Bringing a scientific business idea to the marketplace is far from trivial. Although many science trainees now benefit from in-house technology transfer--a big advantage--opportunities to meet with investors--a crucial step in any commercial venture--are not two-a-penny.
One such opportunity, on offer in the U.K. for the last several years, is Venturefest , hosted by Oxford University's Saïd Business School. Venturfest's core goal is to give scientific inventors--typically group leaders or postdocs from academic labs and early stage start-up companies--an opportunity to pitch science-enterprise ideas to an audience including investors and other professionals of the business world. The event, participants say, is also useful for scientists whose entrepreneurial ideas are still at the embryonic stage. Exposure to science entrepreneurs and other people in the business world--and a first-hand look at what those people are looking for in a business idea--can help future entrepreneurs locate and exploit funding and other business opportunities.
Headlining the fest
Pitching for capital is the chief business activity at Venturefest. Start-up companies pitch ideas to an audience that includes investors. Among this year's start-ups were Novolytics, which is developing antibacterial-resistance therapy, Exilica, which has produced silica nano shells for the slow release of chemicals for drug delivery (among other potential uses), and Blueprint Healthcare, which has developed a DNA-based pet identification service.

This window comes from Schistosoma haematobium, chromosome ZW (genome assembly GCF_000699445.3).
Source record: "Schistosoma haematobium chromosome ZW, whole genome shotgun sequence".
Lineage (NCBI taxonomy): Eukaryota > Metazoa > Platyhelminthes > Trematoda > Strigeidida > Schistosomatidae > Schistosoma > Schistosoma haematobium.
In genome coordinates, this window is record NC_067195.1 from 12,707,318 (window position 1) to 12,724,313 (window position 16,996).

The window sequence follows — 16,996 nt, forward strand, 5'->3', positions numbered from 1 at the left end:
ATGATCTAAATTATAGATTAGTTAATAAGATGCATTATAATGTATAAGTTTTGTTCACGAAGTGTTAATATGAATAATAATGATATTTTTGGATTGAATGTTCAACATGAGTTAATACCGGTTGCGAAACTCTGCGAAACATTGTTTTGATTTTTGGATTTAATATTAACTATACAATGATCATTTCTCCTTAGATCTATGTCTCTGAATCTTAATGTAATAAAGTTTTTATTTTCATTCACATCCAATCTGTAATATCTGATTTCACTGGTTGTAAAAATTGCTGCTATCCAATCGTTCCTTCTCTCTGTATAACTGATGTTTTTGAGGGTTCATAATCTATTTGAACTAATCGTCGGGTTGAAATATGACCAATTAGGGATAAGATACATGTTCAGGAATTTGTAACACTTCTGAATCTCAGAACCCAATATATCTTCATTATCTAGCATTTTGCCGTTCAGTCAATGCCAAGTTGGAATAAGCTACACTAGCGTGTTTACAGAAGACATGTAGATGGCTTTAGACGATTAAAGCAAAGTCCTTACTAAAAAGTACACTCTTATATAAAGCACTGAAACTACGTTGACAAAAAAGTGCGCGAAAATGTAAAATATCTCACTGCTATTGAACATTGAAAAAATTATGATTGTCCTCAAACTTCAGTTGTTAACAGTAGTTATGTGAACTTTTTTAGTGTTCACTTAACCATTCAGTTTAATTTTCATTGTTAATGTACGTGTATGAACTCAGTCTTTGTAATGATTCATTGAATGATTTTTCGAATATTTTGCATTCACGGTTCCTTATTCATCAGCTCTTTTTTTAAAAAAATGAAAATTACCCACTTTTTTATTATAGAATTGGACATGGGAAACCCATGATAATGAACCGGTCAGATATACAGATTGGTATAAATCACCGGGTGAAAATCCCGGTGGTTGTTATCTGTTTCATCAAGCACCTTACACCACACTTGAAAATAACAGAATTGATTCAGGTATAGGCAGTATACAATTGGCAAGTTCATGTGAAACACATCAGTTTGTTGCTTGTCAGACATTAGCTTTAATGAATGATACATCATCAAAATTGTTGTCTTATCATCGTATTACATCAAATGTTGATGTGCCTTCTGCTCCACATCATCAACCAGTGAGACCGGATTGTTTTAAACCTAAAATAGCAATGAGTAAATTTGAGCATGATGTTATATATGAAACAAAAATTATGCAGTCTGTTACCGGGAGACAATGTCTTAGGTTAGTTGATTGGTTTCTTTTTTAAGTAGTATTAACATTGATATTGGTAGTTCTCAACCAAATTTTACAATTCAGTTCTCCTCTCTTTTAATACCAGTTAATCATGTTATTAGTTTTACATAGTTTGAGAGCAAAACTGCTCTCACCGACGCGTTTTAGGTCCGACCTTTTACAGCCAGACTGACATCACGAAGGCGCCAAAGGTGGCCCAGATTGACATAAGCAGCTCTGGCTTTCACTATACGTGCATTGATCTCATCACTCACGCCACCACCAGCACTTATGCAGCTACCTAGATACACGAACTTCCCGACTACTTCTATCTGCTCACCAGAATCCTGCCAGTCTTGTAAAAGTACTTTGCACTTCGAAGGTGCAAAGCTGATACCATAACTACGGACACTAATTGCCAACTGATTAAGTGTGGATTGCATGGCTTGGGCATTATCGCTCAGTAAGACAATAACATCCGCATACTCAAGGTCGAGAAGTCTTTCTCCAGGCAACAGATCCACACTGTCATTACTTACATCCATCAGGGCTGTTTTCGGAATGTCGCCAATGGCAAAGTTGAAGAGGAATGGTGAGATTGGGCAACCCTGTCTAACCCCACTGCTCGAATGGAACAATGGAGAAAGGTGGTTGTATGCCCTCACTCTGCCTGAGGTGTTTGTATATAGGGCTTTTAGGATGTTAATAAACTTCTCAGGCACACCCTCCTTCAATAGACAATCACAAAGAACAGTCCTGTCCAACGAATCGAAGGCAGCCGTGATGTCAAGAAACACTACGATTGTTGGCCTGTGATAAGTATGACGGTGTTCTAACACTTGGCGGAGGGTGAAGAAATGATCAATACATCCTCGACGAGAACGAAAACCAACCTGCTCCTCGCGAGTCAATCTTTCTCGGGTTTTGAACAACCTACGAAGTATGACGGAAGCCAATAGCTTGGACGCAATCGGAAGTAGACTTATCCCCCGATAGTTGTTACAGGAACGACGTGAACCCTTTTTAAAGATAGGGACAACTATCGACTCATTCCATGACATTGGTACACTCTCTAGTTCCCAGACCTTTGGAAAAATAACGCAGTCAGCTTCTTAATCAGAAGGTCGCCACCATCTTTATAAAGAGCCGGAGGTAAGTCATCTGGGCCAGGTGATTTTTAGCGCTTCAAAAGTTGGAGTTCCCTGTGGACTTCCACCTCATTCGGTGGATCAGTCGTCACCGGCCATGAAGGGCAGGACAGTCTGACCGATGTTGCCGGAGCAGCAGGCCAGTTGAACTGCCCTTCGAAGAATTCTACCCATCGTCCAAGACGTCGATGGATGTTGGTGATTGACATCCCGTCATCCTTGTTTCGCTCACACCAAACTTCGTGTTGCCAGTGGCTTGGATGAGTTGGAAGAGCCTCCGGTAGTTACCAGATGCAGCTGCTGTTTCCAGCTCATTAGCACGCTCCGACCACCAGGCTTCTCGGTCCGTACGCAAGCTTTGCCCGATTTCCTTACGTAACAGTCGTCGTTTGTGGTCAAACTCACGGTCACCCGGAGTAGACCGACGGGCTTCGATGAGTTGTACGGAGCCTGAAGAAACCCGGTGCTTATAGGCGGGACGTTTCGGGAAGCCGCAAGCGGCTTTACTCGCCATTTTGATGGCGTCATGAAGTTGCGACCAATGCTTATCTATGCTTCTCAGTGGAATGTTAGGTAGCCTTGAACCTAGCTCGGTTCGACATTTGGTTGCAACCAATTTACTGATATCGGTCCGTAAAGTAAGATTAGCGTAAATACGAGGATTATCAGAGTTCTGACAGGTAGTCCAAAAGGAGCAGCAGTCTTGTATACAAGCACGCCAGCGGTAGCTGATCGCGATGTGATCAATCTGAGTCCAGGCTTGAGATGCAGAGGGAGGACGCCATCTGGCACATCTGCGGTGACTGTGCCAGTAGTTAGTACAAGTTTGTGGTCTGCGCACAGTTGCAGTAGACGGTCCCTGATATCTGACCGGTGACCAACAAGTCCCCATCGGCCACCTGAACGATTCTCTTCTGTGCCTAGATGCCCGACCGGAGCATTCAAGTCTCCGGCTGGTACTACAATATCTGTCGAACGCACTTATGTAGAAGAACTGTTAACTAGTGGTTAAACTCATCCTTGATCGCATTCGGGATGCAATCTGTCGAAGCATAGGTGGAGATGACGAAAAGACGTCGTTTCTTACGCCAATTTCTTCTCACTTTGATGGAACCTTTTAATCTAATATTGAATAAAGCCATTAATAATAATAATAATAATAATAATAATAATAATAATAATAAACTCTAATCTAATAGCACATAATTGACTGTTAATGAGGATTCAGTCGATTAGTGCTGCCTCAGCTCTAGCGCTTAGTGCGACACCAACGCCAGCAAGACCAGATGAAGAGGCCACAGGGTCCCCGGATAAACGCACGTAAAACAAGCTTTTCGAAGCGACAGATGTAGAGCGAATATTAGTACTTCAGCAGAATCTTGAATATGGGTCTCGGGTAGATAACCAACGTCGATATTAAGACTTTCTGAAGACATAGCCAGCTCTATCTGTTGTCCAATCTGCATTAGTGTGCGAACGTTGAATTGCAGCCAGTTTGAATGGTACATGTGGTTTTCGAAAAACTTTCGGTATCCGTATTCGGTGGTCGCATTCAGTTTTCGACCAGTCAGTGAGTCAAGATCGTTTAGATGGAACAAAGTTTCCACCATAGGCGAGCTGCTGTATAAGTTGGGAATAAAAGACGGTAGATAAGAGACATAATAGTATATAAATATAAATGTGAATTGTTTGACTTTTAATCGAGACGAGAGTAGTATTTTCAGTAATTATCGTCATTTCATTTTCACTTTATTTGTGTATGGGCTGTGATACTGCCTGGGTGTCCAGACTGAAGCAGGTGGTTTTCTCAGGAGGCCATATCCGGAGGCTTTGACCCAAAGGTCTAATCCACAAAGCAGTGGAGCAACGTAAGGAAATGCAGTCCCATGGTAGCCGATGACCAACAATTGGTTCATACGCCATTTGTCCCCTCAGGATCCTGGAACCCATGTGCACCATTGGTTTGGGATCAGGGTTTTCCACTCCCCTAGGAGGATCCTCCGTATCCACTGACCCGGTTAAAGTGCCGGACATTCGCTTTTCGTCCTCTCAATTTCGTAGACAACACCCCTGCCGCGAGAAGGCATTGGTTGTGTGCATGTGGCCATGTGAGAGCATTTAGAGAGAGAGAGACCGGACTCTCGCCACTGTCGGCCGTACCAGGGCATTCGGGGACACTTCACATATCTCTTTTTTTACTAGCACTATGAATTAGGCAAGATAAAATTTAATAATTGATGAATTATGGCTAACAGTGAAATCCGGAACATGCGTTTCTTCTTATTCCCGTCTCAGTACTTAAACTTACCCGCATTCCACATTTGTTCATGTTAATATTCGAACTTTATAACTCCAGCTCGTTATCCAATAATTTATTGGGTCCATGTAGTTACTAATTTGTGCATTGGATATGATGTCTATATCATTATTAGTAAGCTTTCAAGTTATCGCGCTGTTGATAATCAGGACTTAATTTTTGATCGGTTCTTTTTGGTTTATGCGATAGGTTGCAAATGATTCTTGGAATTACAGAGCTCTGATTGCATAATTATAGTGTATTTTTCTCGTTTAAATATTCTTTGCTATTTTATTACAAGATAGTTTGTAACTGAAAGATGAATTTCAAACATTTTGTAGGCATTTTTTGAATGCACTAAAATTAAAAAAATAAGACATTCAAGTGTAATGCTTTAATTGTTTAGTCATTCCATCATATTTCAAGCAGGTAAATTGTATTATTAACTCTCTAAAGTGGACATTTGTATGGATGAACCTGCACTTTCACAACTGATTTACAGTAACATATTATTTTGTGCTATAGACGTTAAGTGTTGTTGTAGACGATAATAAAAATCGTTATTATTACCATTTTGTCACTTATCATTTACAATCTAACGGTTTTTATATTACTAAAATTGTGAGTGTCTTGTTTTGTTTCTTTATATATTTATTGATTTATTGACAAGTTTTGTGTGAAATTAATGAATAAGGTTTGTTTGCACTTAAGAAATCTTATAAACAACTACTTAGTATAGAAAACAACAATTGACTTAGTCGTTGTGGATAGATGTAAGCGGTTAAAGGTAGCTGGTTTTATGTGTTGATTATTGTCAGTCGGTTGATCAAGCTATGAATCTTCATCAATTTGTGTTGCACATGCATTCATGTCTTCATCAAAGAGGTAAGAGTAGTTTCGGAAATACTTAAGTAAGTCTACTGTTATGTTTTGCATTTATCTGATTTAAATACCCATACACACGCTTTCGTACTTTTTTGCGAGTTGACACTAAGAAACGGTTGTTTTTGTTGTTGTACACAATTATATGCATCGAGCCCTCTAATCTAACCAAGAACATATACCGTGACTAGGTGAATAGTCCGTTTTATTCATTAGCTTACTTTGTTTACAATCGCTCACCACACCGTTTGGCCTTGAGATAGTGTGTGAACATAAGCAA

Many of the presenters are recent Ph.D. graduates. George Clottey, Blueprint Healthcare's CEO, is typical. A recent genetics graduate from Cambridge University, Clottey saw an opportunity when he noticed that the current state of the art in pet identification--injecting microchips under the skin--was not attractive to animal lovers. Using a new method of DNA genotyping that he developed during his Ph.D., Clottey constructed a database for pet identification. The new technology reduces the cost of DNA fingerprinting by 85%, making the procedure financially viable for pet identification. His approach has gained the approval of the United Kingdom's influential animal welfare groups, which is likely to be important for the business. Blueprint Healthcare was at Venturefest "looking for an investor or a number of investors," Clottey says. He was upbeat about the company's prospects after presenting at Venturefest and other investment forums and expects serious discussions soon.
A spectator sport